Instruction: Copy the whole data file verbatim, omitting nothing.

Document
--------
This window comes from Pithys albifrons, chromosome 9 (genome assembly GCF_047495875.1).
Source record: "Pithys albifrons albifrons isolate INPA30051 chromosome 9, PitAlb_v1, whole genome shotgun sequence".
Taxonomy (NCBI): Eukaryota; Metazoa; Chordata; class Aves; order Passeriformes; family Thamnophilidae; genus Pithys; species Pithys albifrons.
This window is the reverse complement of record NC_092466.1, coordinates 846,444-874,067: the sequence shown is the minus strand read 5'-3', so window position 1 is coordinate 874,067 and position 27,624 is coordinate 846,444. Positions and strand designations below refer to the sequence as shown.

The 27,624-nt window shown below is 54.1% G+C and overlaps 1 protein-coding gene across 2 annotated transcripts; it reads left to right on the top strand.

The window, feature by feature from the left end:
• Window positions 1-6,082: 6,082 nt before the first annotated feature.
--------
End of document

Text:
This window comes from Pithys albifrons, chromosome 9 (genome assembly GCF_047495875.1).
Source record: "Pithys albifrons albifrons isolate INPA30051 chromosome 9, PitAlb_v1, whole genome shotgun sequence".
Taxonomy (NCBI): Eukaryota; Metazoa; Chordata; class Aves; order Passeriformes; family Thamnophilidae; genus Pithys; species Pithys albifrons.
This window is the reverse complement of record NC_092466.1, coordinates 846,444-874,067: the sequence shown is the minus strand read 5'-3', so window position 1 is coordinate 874,067 and position 27,624 is coordinate 846,444. Positions and strand designations below refer to the sequence as shown.

The 27,624-nt window shown below is 54.1% G+C and overlaps 1 protein-coding gene across 2 annotated transcripts; it reads left to right on the top strand.

The window, feature by feature from the left end:
• Window positions 1-6,082: 6,082 nt before the first annotated feature.